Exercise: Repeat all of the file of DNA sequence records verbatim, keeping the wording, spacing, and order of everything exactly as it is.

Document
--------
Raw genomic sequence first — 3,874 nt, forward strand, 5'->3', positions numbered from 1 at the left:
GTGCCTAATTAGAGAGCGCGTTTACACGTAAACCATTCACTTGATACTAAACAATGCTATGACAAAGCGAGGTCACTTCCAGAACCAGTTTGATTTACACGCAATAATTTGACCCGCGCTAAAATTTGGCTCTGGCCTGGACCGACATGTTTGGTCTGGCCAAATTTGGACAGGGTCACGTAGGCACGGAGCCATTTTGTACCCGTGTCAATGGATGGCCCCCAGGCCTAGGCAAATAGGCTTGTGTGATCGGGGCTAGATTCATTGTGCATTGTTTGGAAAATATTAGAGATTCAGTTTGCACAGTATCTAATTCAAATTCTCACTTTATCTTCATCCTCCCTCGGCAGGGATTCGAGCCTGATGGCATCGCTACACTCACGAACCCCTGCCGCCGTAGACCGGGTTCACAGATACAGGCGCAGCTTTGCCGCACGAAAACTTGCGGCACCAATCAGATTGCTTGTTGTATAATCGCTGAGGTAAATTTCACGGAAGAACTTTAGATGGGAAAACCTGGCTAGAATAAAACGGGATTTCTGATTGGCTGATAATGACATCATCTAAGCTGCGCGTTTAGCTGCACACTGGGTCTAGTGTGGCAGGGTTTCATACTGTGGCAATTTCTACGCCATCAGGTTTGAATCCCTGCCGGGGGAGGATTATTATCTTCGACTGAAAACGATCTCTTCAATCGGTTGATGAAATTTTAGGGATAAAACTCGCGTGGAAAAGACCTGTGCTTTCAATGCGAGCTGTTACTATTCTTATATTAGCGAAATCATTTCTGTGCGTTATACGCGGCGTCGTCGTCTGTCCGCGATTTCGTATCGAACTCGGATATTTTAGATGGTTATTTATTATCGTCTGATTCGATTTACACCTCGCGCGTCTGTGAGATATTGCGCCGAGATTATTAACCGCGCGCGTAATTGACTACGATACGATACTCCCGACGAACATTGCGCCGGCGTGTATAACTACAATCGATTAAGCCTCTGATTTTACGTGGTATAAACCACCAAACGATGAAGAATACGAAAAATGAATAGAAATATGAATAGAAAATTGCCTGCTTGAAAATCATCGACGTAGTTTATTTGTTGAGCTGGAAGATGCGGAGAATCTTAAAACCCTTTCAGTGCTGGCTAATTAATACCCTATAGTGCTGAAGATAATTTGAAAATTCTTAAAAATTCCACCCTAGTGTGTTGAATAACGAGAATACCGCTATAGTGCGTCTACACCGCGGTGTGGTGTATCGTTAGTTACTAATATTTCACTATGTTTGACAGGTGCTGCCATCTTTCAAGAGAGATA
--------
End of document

Raw genomic sequence first — 3,874 nt, forward strand, 5'->3', positions numbered from 1 at the left:
GTGCCTAATTAGAGAGCGCGTTTACACGTAAACCATTCACTTGATACTAAACAATGCTATGACAAAGCGAGGTCACTTCCAGAACCAGTTTGATTTACACGCAATAATTTGACCCGCGCTAAAATTTGGCTCTGGCCTGGACCGACATGTTTGGTCTGGCCAAATTTGGACAGGGTCACGTAGGCACGGAGCCATTTTGTACCCGTGTCAATGGATGGCCCCCAGGCCTAGGCAAATAGGCTTGTGTGATCGGGGCTAGATTCATTGTGCATTGTTTGGAAAATATTAGAGATTCAGTTTGCACAGTATCTAATTCAAATTCTCACTTTATCTTCATCCTCCCTCGGCAGGGATTCGAGCCTGATGGCATCGCTACACTCACGAACCCCTGCCGCCGTAGACCGGGTTCACAGATACAGGCGCAGCTTTGCCGCACGAAAACTTGCGGCACCAATCAGATTGCTTGTTGTATAATCGCTGAGGTAAATTTCACGGAAGAACTTTAGATGGGAAAACCTGGCTAGAATAAAACGGGATTTCTGATTGGCTGATAATGACATCATCTAAGCTGCGCGTTTAGCTGCACACTGGGTCTAGTGTGGCAGGGTTTCATACTGTGGCAATTTCTACGCCATCAGGTTTGAATCCCTGCCGGGGGAGGATTATTATCTTCGACTGAAAACGATCTCTTCAATCGGTTGATGAAATTTTAGGGATAAAACTCGCGTGGAAAAGACCTGTGCTTTCAATGCGAGCTGTTACTATTCTTATATTAGCGAAATCATTTCTGTGCGTTATACGCGGCGTCGTCGTCTGTCCGCGATTTCGTATCGAACTCGGATATTTTAGATGGTTATTTATTATCGTCTGATTCGATTTACACCTCGCGCGTCTGTGAGATATTGCGCCGAGATTATTAACCGCGCGCGTAATTGACTACGATACGATACTCCCGACGAACATTGCGCCGGCGTGTATAACTACAATCGATTAAGCCTCTGATTTTACGTGGTATAAACCACCAAACGATGAAGAATACGAAAAATGAATAGAAATATGAATAGAAAATTGCCTGCTTGAAAATCATCGACGTAGTTTATTTGTTGAGCTGGAAGATGCGGAGAATCTTAAAACCCTTTCAGTGCTGGCTAATTAATACCCTATAGTGCTGAAGATAATTTGAAAATTCTTAAAAATTCCACCCTAGTGTGTTGAATAACGAGAATACCGCTATAGTGCGTCTACACCGCGGTGTGGTGTATCGTTAGTTACTAATATTTCACTATGTTTGACAGGTGCTGCCATCTTTCAAGAGAGATA